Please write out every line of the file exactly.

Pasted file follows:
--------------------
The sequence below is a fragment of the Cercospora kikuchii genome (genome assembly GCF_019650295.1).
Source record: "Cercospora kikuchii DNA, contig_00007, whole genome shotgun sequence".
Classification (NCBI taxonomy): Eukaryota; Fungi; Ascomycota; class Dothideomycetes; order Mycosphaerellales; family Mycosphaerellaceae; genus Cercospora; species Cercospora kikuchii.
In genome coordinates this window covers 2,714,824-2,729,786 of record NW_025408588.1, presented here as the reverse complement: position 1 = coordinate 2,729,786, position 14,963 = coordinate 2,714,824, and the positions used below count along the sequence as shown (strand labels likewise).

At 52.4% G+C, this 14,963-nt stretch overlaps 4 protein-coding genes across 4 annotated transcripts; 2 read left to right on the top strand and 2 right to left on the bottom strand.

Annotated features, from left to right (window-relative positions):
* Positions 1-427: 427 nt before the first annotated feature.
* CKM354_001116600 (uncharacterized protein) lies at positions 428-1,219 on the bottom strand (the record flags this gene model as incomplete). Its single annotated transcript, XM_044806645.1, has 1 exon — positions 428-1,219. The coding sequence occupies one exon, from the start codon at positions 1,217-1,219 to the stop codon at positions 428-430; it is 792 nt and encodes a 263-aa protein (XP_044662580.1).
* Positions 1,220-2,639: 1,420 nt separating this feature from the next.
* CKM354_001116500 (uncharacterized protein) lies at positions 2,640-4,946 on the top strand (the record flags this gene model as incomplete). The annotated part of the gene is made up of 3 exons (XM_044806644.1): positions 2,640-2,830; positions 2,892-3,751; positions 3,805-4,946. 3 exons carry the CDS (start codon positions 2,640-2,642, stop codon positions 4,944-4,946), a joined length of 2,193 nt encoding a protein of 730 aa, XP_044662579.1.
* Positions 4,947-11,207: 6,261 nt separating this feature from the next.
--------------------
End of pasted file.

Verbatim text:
The sequence below is a fragment of the Cercospora kikuchii genome (genome assembly GCF_019650295.1).
Source record: "Cercospora kikuchii DNA, contig_00007, whole genome shotgun sequence".
Classification (NCBI taxonomy): Eukaryota; Fungi; Ascomycota; class Dothideomycetes; order Mycosphaerellales; family Mycosphaerellaceae; genus Cercospora; species Cercospora kikuchii.
In genome coordinates this window covers 2,714,824-2,729,786 of record NW_025408588.1, presented here as the reverse complement: position 1 = coordinate 2,729,786, position 14,963 = coordinate 2,714,824, and the positions used below count along the sequence as shown (strand labels likewise).

At 52.4% G+C, this 14,963-nt stretch overlaps 4 protein-coding genes across 4 annotated transcripts; 2 read left to right on the top strand and 2 right to left on the bottom strand.

Annotated features, from left to right (window-relative positions):
* Positions 1-427: 427 nt before the first annotated feature.
* CKM354_001116600 (uncharacterized protein) lies at positions 428-1,219 on the bottom strand (the record flags this gene model as incomplete). Its single annotated transcript, XM_044806645.1, has 1 exon — positions 428-1,219. The coding sequence occupies one exon, from the start codon at positions 1,217-1,219 to the stop codon at positions 428-430; it is 792 nt and encodes a 263-aa protein (XP_044662580.1).
* Positions 1,220-2,639: 1,420 nt separating this feature from the next.
* CKM354_001116500 (uncharacterized protein) lies at positions 2,640-4,946 on the top strand (the record flags this gene model as incomplete). The annotated part of the gene is made up of 3 exons (XM_044806644.1): positions 2,640-2,830; positions 2,892-3,751; positions 3,805-4,946. 3 exons carry the CDS (start codon positions 2,640-2,642, stop codon positions 4,944-4,946), a joined length of 2,193 nt encoding a protein of 730 aa, XP_044662579.1.
* Positions 4,947-11,207: 6,261 nt separating this feature from the next.